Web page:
“We are optimistic that this will encourage women to change their health habits, given that the simple act of exercising during pregnancy could make a difference for their child’s future,” Ellemberg said in a statement.
The women in the study were randomly assigned to an exercise group or a sedentary group at the beginning of their second trimester. Those in the exercise group had to spend at least 20 minutes three times a week doing exercise intense enough to lead to at least a slight shortness of breath.
After their babies were born, the researchers tested them by placing a cap of electrodes on the babies’ heads and then playing novel sounds while they slept. They measured the electrical response of the babies’ brains to see how well they could distinguish between different sounds. The researchers found that the babies in the exercise group produced signals associated with more mature brains.
The researchers said they plan to test the children’s cognitive, motor and language development at age one to see if there are lasting effects.
Although women in the past have been told to rest during pregnancy, exercise is now recommended for pregnant women because it has been shown to reduce the risk of complications during pregnancy and can help a woman recover more quickly after giving birth.
Ellemberg has previously researched how exercise affects children’s brain development. He said he was inspired to see how a mother’s exercise during pregnancy affected her baby’s brain after reading studies that showed baby rats performed better on memory tasks if their mothers exercised during pregnancy.
By John M. Grohol, Psy.D.
A study recently published in PLoS Medicine suggests a surprising new treatment for even severe depression — acupuncture. Yes, acupuncture.In this randomized U.K. clinical trial, primary care subjects who received a protocol of acupuncture did even better than those who received a form of humanistic counseling for the treatment of depression.
So if all else has failed for depression, should you give acupuncture a go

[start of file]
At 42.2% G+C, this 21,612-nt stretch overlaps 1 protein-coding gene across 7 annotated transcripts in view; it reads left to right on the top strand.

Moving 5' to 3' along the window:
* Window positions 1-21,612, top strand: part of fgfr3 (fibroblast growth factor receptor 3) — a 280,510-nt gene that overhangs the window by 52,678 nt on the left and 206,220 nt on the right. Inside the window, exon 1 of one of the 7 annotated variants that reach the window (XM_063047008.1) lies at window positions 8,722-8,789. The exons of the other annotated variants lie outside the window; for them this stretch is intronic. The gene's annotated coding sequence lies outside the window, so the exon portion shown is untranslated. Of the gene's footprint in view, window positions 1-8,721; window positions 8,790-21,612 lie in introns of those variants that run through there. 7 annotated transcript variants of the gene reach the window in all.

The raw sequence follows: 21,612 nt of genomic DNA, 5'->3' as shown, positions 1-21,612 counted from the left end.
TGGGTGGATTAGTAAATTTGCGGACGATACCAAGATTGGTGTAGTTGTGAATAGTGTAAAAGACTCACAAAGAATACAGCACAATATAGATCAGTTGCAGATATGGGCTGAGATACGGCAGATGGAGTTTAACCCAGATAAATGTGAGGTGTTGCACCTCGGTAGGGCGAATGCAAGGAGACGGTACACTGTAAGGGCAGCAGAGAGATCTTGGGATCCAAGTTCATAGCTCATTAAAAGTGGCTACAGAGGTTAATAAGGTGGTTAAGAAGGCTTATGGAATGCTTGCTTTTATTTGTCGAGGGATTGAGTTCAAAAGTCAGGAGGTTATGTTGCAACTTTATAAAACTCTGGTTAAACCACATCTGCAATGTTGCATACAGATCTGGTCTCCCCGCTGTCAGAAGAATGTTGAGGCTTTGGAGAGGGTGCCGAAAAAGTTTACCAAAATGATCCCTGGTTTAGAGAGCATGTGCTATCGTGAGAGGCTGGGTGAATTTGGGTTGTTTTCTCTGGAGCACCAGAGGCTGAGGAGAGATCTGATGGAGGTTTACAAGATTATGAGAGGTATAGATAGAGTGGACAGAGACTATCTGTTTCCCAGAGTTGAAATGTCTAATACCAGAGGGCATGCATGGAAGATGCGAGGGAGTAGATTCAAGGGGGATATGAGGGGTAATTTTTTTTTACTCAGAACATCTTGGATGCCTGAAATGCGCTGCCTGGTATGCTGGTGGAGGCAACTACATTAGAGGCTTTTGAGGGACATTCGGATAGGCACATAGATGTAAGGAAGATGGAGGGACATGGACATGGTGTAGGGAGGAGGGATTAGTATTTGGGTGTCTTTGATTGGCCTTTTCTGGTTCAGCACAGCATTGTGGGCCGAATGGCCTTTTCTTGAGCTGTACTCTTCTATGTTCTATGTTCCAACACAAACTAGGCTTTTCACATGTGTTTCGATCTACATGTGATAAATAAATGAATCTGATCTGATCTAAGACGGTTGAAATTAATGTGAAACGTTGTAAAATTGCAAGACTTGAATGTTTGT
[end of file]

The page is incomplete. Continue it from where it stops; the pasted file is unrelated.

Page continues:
The new study (MacPherson et al. 2013) examined 755 depressed patients in the U.K. who visited their primary care physician and scored high on a depression measure. They were then divided into three treatment groups — acupuncture treatment, humanistic counseling, or usual care. The outcome measure was the Patient Health Questionnaire (PHQ-9) scores at 3 months with secondary analyses over 12 months follow-up. At 3 months, 614 patients were measured, and at 12 months, 572 patients were measured. The majority of patients, nearly 69 percent, were taking antidepressant medications at the start of the study.At the 3-month time period, 33 percent of those who underwent acupuncture improved more than 50 percent on their depression score, compared to 29 percent of the humanistic counseling group. This was not a statistically significant different, demonstrating, in effect, that these two groups were largely the same.
However, since the researchers also continued measuring depression further out — at 9 and 12 months — they found something else, too. The usual care group “catches up” with the two other treatment groups, so that all interventions look about the same:
The scores in the usual care group continued to reduce over time, such that differences were no longer statistically significant at 9 and 12 months. There was no evidence of significant differences between acupuncture and counselling throughout.This reinforces the fact that time itself helps “treat” many mental health concerns, including depression.
The only problem I have with this study — not described in the limitations section of the research — is that humanistic counseling isn’t known as a robust, well-proven treatment method for clinical depression. There simply isn’t a lot of supporting research for this particular form of talk therapy, as compared to cognitive-behavioral approaches.
Counseling is typically humanistic, following the teachings of Carl Rogers. The researchers describe it as “a “talking therapy” that provides patients with a safe, non-judgmental place to express feelings and emotions and that helps them recognize their capacity for growth and fulfillment.”
The researchers do not offer a whole lot of rationale for choosing humanistic counseling, which is more popularly practiced in the U.K., over CBT:
A widely used intervention for patients with depression is counselling, which is provided in approximately half of the 9,000 primary care practices in England. Most counsellors provide a humanistic style of counselling. Recent National Institute for Health and Care Excellence (NICE) guidance is equivocal in recommending counselling for mild to moderate depression, identifying uncertainty regarding its effectiveness.